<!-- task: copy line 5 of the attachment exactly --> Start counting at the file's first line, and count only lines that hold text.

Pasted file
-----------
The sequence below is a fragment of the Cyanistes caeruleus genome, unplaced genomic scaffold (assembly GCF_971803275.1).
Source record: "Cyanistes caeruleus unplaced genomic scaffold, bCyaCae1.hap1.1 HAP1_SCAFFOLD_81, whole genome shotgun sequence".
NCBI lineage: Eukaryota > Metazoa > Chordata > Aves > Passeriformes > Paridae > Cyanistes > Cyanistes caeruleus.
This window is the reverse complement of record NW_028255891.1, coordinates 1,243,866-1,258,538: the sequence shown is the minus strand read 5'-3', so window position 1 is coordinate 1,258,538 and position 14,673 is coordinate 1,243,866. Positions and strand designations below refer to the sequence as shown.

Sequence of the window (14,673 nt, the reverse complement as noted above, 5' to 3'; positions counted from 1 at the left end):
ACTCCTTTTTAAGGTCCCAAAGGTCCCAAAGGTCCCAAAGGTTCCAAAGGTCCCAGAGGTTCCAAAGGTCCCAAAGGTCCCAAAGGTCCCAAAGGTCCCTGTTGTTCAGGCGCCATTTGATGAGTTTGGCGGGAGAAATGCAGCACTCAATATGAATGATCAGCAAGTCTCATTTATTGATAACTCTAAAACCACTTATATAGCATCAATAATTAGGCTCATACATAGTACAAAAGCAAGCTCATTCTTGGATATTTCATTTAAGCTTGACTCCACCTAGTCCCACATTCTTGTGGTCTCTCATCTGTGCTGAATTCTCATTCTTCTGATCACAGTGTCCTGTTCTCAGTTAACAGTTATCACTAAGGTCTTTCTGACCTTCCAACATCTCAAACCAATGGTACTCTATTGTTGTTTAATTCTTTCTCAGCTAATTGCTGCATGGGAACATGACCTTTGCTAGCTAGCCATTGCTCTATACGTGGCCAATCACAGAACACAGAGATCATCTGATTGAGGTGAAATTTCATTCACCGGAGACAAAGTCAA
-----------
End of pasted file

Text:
Sequence of the window (14,673 nt, the reverse complement as noted above, 5' to 3'; positions counted from 1 at the left end):